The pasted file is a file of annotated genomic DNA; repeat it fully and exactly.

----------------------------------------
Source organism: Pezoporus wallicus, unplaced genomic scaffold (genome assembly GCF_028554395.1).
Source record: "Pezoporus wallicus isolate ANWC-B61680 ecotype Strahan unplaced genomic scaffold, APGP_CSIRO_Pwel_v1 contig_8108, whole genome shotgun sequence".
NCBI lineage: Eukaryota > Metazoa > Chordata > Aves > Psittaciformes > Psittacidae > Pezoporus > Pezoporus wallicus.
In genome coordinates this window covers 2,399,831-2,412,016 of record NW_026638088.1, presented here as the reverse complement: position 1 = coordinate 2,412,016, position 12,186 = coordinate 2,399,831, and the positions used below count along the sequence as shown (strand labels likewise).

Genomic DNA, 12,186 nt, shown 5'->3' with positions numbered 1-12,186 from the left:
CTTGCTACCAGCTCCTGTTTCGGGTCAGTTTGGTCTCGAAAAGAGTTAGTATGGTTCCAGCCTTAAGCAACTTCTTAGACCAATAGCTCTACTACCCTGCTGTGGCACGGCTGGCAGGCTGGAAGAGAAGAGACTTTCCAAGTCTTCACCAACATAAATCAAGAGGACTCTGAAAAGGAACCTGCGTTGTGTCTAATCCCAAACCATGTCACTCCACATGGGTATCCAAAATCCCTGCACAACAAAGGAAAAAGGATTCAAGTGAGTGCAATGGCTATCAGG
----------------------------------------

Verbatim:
Source organism: Pezoporus wallicus, unplaced genomic scaffold (genome assembly GCF_028554395.1).
Source record: "Pezoporus wallicus isolate ANWC-B61680 ecotype Strahan unplaced genomic scaffold, APGP_CSIRO_Pwel_v1 contig_8108, whole genome shotgun sequence".
NCBI lineage: Eukaryota > Metazoa > Chordata > Aves > Psittaciformes > Psittacidae > Pezoporus > Pezoporus wallicus.
In genome coordinates this window covers 2,399,831-2,412,016 of record NW_026638088.1, presented here as the reverse complement: position 1 = coordinate 2,412,016, position 12,186 = coordinate 2,399,831, and the positions used below count along the sequence as shown (strand labels likewise).

Genomic DNA, 12,186 nt, shown 5'->3' with positions numbered 1-12,186 from the left:
CTTGCTACCAGCTCCTGTTTCGGGTCAGTTTGGTCTCGAAAAGAGTTAGTATGGTTCCAGCCTTAAGCAACTTCTTAGACCAATAGCTCTACTACCCTGCTGTGGCACGGCTGGCAGGCTGGAAGAGAAGAGACTTTCCAAGTCTTCACCAACATAAATCAAGAGGACTCTGAAAAGGAACCTGCGTTGTGTCTAATCCCAAACCATGTCACTCCACATGGGTATCCAAAATCCCTGCACAACAAAGGAAAAAGGATTCAAGTGAGTGCAATGGCTATCAGG